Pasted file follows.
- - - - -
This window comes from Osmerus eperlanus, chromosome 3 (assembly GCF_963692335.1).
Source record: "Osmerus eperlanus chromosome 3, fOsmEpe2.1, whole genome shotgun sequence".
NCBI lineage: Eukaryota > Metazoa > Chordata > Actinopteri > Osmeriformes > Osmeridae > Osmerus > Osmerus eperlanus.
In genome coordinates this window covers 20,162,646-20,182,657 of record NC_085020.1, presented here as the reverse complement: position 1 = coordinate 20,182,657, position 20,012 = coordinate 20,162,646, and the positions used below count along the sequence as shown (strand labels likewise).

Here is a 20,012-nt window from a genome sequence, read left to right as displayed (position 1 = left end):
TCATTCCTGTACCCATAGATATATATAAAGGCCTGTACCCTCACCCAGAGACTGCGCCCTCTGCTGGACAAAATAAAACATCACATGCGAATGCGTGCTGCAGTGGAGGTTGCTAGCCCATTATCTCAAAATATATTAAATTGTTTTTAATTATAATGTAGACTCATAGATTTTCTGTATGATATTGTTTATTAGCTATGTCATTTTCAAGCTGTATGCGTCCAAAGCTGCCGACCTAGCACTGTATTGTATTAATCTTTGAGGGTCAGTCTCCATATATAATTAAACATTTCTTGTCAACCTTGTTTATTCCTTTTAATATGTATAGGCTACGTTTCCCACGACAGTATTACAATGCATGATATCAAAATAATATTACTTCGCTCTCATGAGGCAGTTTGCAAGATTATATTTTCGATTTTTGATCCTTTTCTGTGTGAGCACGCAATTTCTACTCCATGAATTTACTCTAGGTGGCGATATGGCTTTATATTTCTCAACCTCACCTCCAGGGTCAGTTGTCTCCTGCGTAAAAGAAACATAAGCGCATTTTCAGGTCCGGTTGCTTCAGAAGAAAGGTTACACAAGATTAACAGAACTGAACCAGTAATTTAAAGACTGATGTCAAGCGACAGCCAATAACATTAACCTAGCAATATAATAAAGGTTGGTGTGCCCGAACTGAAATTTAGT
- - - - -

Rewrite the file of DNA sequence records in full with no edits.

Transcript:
This window comes from Osmerus eperlanus, chromosome 3 (assembly GCF_963692335.1).
Source record: "Osmerus eperlanus chromosome 3, fOsmEpe2.1, whole genome shotgun sequence".
NCBI lineage: Eukaryota > Metazoa > Chordata > Actinopteri > Osmeriformes > Osmeridae > Osmerus > Osmerus eperlanus.
In genome coordinates this window covers 20,162,646-20,182,657 of record NC_085020.1, presented here as the reverse complement: position 1 = coordinate 20,182,657, position 20,012 = coordinate 20,162,646, and the positions used below count along the sequence as shown (strand labels likewise).

Here is a 20,012-nt window from a genome sequence, read left to right as displayed (position 1 = left end):
TCATTCCTGTACCCATAGATATATATAAAGGCCTGTACCCTCACCCAGAGACTGCGCCCTCTGCTGGACAAAATAAAACATCACATGCGAATGCGTGCTGCAGTGGAGGTTGCTAGCCCATTATCTCAAAATATATTAAATTGTTTTTAATTATAATGTAGACTCATAGATTTTCTGTATGATATTGTTTATTAGCTATGTCATTTTCAAGCTGTATGCGTCCAAAGCTGCCGACCTAGCACTGTATTGTATTAATCTTTGAGGGTCAGTCTCCATATATAATTAAACATTTCTTGTCAACCTTGTTTATTCCTTTTAATATGTATAGGCTACGTTTCCCACGACAGTATTACAATGCATGATATCAAAATAATATTACTTCGCTCTCATGAGGCAGTTTGCAAGATTATATTTTCGATTTTTGATCCTTTTCTGTGTGAGCACGCAATTTCTACTCCATGAATTTACTCTAGGTGGCGATATGGCTTTATATTTCTCAACCTCACCTCCAGGGTCAGTTGTCTCCTGCGTAAAAGAAACATAAGCGCATTTTCAGGTCCGGTTGCTTCAGAAGAAAGGTTACACAAGATTAACAGAACTGAACCAGTAATTTAAAGACTGATGTCAAGCGACAGCCAATAACATTAACCTAGCAATATAATAAAGGTTGGTGTGCCCGAACTGAAATTTAGT